We've been surviving at 20% capacity: Germain Hotels co-president
Business groups are calling on the Canadian and U.S. governments to relax border restrictions for vaccinated travelers this month, increasing pressure on Justin Trudeau to act swiftly.
Chambers of commerce on both sides of the border, along with other groups, want travelers who’ve been fully inoculated against COVID-19 to be able to cross the border without having to show a negative test or undergo a quarantine, a letter released Tuesday said. The business groups say the changes should take effect on June 22, the day after the renewal deadline for a pact that restricts travel between the two countries. The letter was reported first by Bloomberg News.
Trudeau is expected to shorten the existing two-week quarantine requirement for vaccinated travelers in coming days, Bloomberg News reported Monday. Tests would still be required, people familiar with the plans said, suggesting the initial Canadian move will fall short of the business groups’ demands.
Easing restrictions this month “to take account of rising vaccination levels would sustain jobs, boost business confidence and allow more families to reunite,” the groups said. “It would help facilitate a safe and gradual return to a more normal life.”
Signatories to the letter include the Canadian and U.S. chambers of commerce, the Retail Council of Canada, the National Retail Federation in the U.S., the Business Council of Canada, industry group the Canadian Manufacturers & Exporters and the Canadian Council for Aboriginal Business.
Airline stocks gained on news of Trudeau’s plans. Air Canada and Transat AT Inc. rose as much as 5.4 per cent and 5.7 per cent, respectively, in Tuesday trading.
The prime minister acknowledged the mounting pressure at an Ottawa news conference. “We all understand that we want to get back to normal. We want to start traveling again,” he told reporters, before flagging the need for increased vaccine coverage.
“The easing of restrictions will be focused on Canadians who are fully vaccinated,” Trudeau said.
Every month since March 2020, Canada and the U.S. have extended the border restrictions to curb the spread of COVID-19. Now with summer around the corner and vaccination rates rising, lawmakers on both sides of the border are facing calls to lay out a plan for reopening.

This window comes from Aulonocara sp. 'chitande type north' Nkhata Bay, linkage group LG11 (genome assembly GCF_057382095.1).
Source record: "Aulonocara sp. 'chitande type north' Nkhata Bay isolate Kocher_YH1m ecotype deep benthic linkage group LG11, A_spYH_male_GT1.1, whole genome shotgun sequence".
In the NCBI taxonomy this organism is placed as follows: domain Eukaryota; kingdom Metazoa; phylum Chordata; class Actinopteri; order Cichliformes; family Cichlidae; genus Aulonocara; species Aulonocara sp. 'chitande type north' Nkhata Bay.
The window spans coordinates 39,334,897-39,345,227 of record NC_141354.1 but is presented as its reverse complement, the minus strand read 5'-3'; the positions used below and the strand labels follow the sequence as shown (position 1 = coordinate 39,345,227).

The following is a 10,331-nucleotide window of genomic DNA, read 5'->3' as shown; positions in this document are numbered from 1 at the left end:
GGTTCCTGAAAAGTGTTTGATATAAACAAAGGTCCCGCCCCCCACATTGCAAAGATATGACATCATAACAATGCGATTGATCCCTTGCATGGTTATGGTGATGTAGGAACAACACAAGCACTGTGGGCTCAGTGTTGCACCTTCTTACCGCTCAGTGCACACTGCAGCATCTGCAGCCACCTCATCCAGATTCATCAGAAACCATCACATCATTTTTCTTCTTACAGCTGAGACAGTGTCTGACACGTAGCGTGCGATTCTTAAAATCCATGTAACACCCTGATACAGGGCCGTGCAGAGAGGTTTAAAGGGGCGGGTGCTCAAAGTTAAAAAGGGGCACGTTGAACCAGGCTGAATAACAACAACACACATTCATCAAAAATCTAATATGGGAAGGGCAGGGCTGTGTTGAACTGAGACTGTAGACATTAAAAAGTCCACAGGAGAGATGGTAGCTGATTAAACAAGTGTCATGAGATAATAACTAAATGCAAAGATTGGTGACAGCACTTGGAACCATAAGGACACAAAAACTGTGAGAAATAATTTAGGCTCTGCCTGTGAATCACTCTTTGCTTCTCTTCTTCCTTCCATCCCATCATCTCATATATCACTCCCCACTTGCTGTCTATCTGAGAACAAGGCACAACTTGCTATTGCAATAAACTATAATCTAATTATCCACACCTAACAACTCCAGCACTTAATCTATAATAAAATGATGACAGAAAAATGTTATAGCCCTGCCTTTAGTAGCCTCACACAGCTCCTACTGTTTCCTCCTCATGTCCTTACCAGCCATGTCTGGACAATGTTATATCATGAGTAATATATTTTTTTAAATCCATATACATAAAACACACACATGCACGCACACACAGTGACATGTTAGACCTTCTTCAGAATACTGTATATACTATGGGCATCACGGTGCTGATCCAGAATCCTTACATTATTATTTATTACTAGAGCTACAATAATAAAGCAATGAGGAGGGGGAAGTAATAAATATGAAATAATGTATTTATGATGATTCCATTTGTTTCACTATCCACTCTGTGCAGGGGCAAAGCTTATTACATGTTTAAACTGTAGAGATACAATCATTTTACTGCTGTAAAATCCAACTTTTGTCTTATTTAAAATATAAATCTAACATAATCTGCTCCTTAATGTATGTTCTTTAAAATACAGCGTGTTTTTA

A new poll conducted by Nanos Research Group for Bloomberg News shows Canadians are becoming more receptive to reopening the U.S. border. While 53 per cent of respondents remain somewhat uncomfortable with easing restrictions on U.S. travel, that’s down from closer to 80 per cent earlier in the pandemic.
Some travel and tourism businesses say it’s urgent. “Our occupancy rate has been a little lower than 20 per cent. I don’t think we’ll be able to do many more months like this,” Christiane Germain, co-president of the Quebec-based Germain Hotels chain, said in an interview on BNN Bloomberg Television.
“We need to have goals in order to open up the border. We need to know what the vaccination rate should be in order to open up the borders. I think it would be an incentive to get vaccinated,” Germain said.
U.S. and Canadian government officials began discussions to loosen restrictions on the world’s longest undefended border earlier this year. The border between the two nations has been closed to most non-essential travel since the start of the pandemic.
The restrictions have hit Canada’s tourism and airline sectors particularly hard. One estimate says the measures cost those industries about $20 billion (US$16.5 billion) in revenue last year. Trade data released by Statistics Canada on Tuesday show spending by foreign travelers to Canada fell to $889 million in April, near the decade-low levels seen earlier in the pandemic.
In addition to removing the COVID-19 test and quarantine requirements, the business groups are also asking the Canadian and U.S. governments to mutually recognize vaccine credentials to support the movement of inoculated citizens and produce a plan the includes clear guidelines for all other travelers.
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